Friday, October 28, 2016

St John’s, eh

Entering St John's harbor
We didn’t arrive in this pretty city until noon, but we stayed until 8:00PM. Getting into the harbor is fun in that we came through the narrows where you could see the eyes of the birds nesting on the banks. St. John's is an interesting town with most everything built up the hills from the harbor, which is quite small; it is the capital and largest city in Newfoundland and Labrador, Canada. St. John's is also one of North America's oldest settlements. However, people didn’t begin living here year-round until sometime after 1630 but seasonal habitation can be traced back to between 1494 and 1545 (depending on whose records you read). The English fishermen who had seasonal camps in Newfoundland in the 16th Century were forbidden by the British government from creating permanent homes along the English controlled coast, which is the reason that St. John's was late in becoming a town.

Friday, October 21, 2016

At gå ind I Greenland

Sunrise on the North Atlantic Ocean, looking astern
Without a doubt my favorite day on board was when we cruised through Prins Christian Sund. The Sund is a 60 mile (100 km) long, sometimes only 1,600 foot (500 m) wide passage that connects the Irminger Sea with the Labrador Sea. This shortcut through the tip of Greenland is one of the most scenic places I’ve been. We awoke to a beautiful sunrise at about 5:30AM; at 6:30 the first foghorn sounded. I hoped that the fog would be gone by the time we got into the fjord at about 7:30 – 8:00. Sigh…supposedly there were whales we should be able to see at the mouth of the fjord. The fog in this area is fairly common because we have moved from over the relatively warm Gulf Stream to over the cold arctic current. At just about 7:30 the fog lifted and we had a gorgeous day of cruising. What greeted us were sheer cliffs of rocks that had been deformed by volcanic activity, erosion and intense metamorphism, during and after which they had been unceremoniously pushed down by the weight of a huge ice sheet that covers most of Greenland. The land is slowly rising because the ice sheet is shrinking due to global climate change. This long fjord system is mostly surrounded by steep

Friday, October 14, 2016

Finna leið okkar í Iceland

Coming into Iceland
The Republic of Iceland is a sparsely settled (about 9 people per square mile) island that just touches the Arctic Circle and it was one of the places I always wanted to visit. If you put Hawaii and Yellowstone in a sack, shook them up and dumped them out, you’d have the countryside of Iceland (without the palm trees). There are volcanoes, black beaches, geysers and other geothermal features. Differing from these two places are the glaciers that formed valleys and that persist over 5,000 square miles of the island’s interior.  Because of all of the geothermal energy almost all of the energy used is from this renewable resource; it also allows production gardening in greenhouses. Within these greenhouses are enough banana trees to make Iceland the largest supplier of bananas to Europe. However, since its founding in 874 by Ingólfr Arnarson, most of the economy was based on fishing and agriculture; now one of the biggest money-makers is tourism, even though this is an expensive place to visit. Islandic culture has its roots in Scandinavian and Germanic heritage, which isn’t surprising since most Icelanders are descendants from these groups. What’s interesting is how people are named: usually a person’s last name signifies the first name of the father or in some cases the mother. This is a hereditary tradition that is distinctly different from that of Europe. If a man is named John Smith and has a son named George and a daughter named Mary, their last names will not be Smith. They will be George Johnson for the boy and Mary Johndaughter for the girl. It works in the same manner if the children are given the mother’s name. So Sally Jones’s children would be George Sallyson and Mary Sallydaughter. Iceland became a sovereign country under the Crown of Denmark, the Kingdom of Iceland on December 1, 1918; in 1944 Iceland became a republic with a president as the head of government. Chilly and windy, all three towns we visited in Iceland reminded us a great deal of Tasmania and of Scotland.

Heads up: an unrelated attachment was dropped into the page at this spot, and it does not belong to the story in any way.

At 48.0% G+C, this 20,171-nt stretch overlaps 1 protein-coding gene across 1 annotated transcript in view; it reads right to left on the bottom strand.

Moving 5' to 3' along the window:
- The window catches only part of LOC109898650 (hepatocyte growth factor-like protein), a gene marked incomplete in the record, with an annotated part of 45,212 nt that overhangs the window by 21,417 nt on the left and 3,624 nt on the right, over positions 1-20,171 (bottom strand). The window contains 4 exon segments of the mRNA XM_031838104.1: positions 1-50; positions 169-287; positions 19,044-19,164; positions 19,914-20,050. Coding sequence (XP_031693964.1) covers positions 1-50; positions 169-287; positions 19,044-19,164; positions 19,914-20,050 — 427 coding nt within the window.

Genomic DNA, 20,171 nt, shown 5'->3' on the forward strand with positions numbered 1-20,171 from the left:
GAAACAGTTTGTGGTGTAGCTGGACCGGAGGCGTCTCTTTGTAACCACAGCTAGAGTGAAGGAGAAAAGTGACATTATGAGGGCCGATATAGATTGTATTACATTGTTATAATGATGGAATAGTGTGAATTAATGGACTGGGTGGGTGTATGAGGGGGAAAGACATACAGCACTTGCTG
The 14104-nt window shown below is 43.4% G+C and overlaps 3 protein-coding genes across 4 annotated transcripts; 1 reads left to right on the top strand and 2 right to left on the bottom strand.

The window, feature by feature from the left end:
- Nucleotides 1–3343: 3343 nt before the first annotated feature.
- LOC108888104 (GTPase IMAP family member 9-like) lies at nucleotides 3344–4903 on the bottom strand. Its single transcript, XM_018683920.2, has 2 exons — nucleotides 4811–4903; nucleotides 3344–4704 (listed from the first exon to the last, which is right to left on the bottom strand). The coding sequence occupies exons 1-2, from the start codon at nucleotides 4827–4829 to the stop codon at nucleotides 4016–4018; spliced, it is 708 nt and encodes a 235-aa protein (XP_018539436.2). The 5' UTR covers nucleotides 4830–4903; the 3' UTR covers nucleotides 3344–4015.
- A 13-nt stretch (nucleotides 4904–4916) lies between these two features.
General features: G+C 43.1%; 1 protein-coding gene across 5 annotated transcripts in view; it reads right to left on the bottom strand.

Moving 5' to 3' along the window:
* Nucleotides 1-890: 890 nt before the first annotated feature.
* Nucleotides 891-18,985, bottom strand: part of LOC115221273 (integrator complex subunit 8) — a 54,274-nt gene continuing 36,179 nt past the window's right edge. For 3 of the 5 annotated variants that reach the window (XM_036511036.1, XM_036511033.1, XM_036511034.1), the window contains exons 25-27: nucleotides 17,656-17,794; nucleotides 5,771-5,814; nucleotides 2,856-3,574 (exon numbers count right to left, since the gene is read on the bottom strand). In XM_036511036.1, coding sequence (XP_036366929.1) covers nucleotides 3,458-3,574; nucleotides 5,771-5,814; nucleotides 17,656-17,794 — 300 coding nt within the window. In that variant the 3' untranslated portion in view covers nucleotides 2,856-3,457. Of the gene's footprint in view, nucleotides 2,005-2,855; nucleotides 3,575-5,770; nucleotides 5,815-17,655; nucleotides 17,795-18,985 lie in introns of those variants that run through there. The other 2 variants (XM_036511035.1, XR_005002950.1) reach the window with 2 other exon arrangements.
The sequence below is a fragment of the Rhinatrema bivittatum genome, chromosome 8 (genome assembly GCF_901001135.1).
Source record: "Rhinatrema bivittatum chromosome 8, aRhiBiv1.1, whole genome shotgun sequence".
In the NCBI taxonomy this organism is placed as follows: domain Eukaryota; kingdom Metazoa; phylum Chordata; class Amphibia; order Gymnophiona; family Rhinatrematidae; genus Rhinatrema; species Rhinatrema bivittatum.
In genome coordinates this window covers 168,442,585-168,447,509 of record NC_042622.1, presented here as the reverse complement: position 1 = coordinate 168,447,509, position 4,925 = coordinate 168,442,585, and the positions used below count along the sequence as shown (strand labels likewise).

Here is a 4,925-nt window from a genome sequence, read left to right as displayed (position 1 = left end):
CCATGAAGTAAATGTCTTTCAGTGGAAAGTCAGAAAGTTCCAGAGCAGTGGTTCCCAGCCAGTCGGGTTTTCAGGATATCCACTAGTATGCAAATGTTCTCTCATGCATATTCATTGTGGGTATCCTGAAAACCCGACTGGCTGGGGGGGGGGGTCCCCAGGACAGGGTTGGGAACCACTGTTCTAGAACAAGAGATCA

Friday, October 7, 2016

Se seg omkring Bergen

Town on a fjord
When you last saw the Near-Normal travelers, we’d been lost in Denmark. We left Copenhagen on the cruise ship MS Zuiderdam – another adventure in transportation that I’ll have more to say about as this saga continues. Our cruise took us to Canada, Greenland, Iceland, Norway, and back to the US. Our first stop was in Norway.